A department investigation upheld Hanson’s accusation. “Officer Penrose conducted himself in an unprofessional manner, which is a violation of department rules. He did not need to approach you in the manner in which he did and it would have been more appropriate to ask you questions, in a non-accusatory manner, so that he could have concluded his investigation. Therefore the complaint has been classified as sustained.”

Although Hanson told me that Officer Penrose is not white, he did not claim the cop acted out of racial bias.

There’s no way to know if Bush and Wren were mistreated because of their skin color. However, it’s not the case that most black residents of Davis are being abused by the police. And it is not the case that most police misconduct in Davis involves black victims.

Last June, Bush told The Aggie, “It’s disgusting how (Davis police) treat African-American students, and I won’t stand for such things.”

I agree with Tatiana Bush that it is disgusting how she and Wren were treated. But if cases like Hanson’s received equal publicity, it would become clear that victims of police misconduct come in all colors.

— Rich Rifkin is a Davis resident; his column is published every other week. Reach him at Lxartist@yahoo.com

LEAVE A COMMENT

Discussion | No comments

The Davis Enterprise does not necessarily condone the comments here, nor does it review every post. Read our full policy

.

News

4-H members get ready for Spring Show

By Anne Ternus-Bellamy | From Page: A1 | Gallery

 
Will city move forward on public power review?

By Dave Ryan | From Page: A1

 
 
2 pursuits, 2 arrests keep Woodland officers busy

By Lauren Keene | From Page: A2

 
Obama to Russia: More sanctions are ‘teed up’

By The Associated Press | From Page: A2

 
 
Youth sports in focus on radio program

By Enterprise staff | From Page: A4

 
Rummage sale will benefit preschool

By Enterprise staff | From Page: A4

Concert benefits South Korea exchange

By Enterprise staff | From Page: A4

 
Conference puts focus on Arab studies

By Enterprise staff | From Page: A4

Central Park Gardens to host Volunteer Orientation Day

By Enterprise staff | From Page: A5 | Gallery

 
Volkssporting Club plans North Davis walks

By Enterprise staff | From Page: A5

Hotel/conference center info meeting set

By Enterprise staff | From Page: A5

 
Davis honors ‘green’ citizens

By Enterprise staff | From Page: A5

Water rate assistance bill advances

By Enterprise staff | From Page: A5

 
Program explores STEM careers for girls

By Enterprise staff | From Page: A5, 1 Comment

Embroiderers plan a hands-on project

By Enterprise staff | From Page: A5

 
MOMS Club plans open house

By Enterprise staff | From Page: A7

 
Cycle de Mayo benefits Center for Families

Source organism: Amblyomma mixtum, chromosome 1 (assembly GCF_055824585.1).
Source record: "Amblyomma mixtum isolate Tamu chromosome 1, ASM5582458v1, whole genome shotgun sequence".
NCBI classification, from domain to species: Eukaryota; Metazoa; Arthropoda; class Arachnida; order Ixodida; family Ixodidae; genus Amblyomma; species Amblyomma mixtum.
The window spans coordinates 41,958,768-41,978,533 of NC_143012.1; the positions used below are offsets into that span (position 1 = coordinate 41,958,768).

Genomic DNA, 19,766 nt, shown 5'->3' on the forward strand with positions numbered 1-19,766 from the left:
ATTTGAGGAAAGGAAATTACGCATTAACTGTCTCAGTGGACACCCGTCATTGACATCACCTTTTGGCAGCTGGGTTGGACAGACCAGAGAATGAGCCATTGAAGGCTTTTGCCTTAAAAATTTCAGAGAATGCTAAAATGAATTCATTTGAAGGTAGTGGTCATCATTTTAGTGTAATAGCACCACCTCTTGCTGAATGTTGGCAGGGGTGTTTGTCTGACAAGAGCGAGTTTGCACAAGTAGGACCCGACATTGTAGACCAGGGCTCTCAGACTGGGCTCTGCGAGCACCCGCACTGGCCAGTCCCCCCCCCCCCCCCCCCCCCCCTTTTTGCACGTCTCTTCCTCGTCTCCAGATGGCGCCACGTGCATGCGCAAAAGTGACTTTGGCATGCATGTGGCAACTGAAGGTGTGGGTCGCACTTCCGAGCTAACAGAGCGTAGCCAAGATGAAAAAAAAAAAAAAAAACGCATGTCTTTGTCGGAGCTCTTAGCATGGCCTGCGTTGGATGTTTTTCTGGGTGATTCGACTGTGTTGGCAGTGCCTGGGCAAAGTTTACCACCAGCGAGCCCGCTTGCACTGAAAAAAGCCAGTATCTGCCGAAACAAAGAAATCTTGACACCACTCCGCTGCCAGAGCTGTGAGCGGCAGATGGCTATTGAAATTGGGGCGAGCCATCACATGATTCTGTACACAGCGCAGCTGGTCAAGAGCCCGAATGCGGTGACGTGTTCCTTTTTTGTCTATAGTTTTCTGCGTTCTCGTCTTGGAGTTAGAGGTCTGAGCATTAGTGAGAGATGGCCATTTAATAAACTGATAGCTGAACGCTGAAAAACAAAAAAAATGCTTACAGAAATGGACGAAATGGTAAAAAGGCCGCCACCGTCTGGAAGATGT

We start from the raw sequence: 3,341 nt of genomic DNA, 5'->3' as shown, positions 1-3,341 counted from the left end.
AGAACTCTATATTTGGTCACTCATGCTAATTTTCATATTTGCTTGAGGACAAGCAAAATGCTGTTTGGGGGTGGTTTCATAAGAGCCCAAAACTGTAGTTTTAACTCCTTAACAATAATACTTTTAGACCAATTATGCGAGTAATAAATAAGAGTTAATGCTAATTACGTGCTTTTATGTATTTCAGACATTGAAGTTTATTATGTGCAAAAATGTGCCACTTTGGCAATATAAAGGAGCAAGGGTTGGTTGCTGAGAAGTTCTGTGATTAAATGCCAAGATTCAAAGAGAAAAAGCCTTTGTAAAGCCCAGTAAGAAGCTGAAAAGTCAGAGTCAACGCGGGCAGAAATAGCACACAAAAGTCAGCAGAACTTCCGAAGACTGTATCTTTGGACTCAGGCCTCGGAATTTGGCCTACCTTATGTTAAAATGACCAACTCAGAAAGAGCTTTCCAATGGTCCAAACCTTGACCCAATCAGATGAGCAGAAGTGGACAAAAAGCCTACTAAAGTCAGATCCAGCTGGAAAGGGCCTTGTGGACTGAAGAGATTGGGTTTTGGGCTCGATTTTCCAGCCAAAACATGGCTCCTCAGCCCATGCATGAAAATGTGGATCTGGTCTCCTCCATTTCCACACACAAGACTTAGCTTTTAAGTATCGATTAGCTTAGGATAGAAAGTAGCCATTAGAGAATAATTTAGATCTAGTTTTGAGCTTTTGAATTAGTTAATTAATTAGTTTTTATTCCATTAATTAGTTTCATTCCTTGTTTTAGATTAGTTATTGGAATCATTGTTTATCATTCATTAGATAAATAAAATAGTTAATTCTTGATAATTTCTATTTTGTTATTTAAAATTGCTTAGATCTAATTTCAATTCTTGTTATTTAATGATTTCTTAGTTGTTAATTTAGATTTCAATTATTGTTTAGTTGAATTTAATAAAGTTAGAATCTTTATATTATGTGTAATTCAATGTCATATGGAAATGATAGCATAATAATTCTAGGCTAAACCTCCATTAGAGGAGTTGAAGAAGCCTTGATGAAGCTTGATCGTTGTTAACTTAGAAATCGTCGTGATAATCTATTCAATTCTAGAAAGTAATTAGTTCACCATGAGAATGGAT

By Anne Ternus-Bellamy | From Page: A8

Author to read ‘The Cat Who Chose to Dream’

By Anne Ternus-Bellamy | From Page: A12

 
.

Forum

Things are turning sour

By Special to The Enterprise | From Page: B5

 
Ortiz is the right choice for Yolo

By Letters to the Editor | From Page: A6

Tom Meyer cartoon

By Debbie Davis | From Page: A6

 
The high cost of employment

By Letters to the Editor | From Page: A6, 1 Comment

High-five to Union Bank

By Letters to the Editor | From Page: A6

 
Broken sprinklers waste water

By Letters to the Editor | From Page: A6

Three more administrators?

By Letters to the Editor | From Page: A6

 
Neustadt has experience for the job

By Letters to the Editor | From Page: A6

Here’s a plan to save big on employee costs

By Special to The Enterprise | From Page: A6, 3 Comments

 
Davis is fair, thoughtful

By Letters to the Editor | From Page: A6

.

Sports

DHS boys shuffle the deck to beat Cards

By Thomas Oide | From Page: B1 | Gallery

 
DHS/Franklin II is a close loss for Devil softballers

By Enterprise staff | From Page: B1

DHS tracksters sweep another DVC meet

By Enterprise staff | From Page: B1 | Gallery

 
Another DVC blowout for DHS girls soccer

By Evan Ream | From Page: B1, 2 Comments | Gallery

Young reinvents his game to help Aggies improve on the diamond

By Bruce Gallaudet | From Page: B1 | Gallery

 
Baseball roundup: Giants slam Rockies in the 11th

By The Associated Press | From Page: B2

 
UCD roundup: Aggies lose a softball game at Pacific

By Enterprise staff | From Page: B3

Jahn jumps to Sacramento Republic FC

By Evan Ream | From Page: B8

 
.

Features

.

Arts

 
Emerson, Da Vinci to present ‘Once Upon a Mattress’

By Enterprise staff | From Page: A11

Winters Plein Air Festival begins Friday

By Enterprise staff | From Page: A11

 
 
Bach Soloists wrap up season on April 28

By Jeff Hudson | From Page: A11

Congressional art competition open to high school students

By Enterprise staff | From Page: A11

 
.

Business

.

Obituaries

.

Comics

Comics: Thursday, April 24, 2014

By Creator | From Page: B6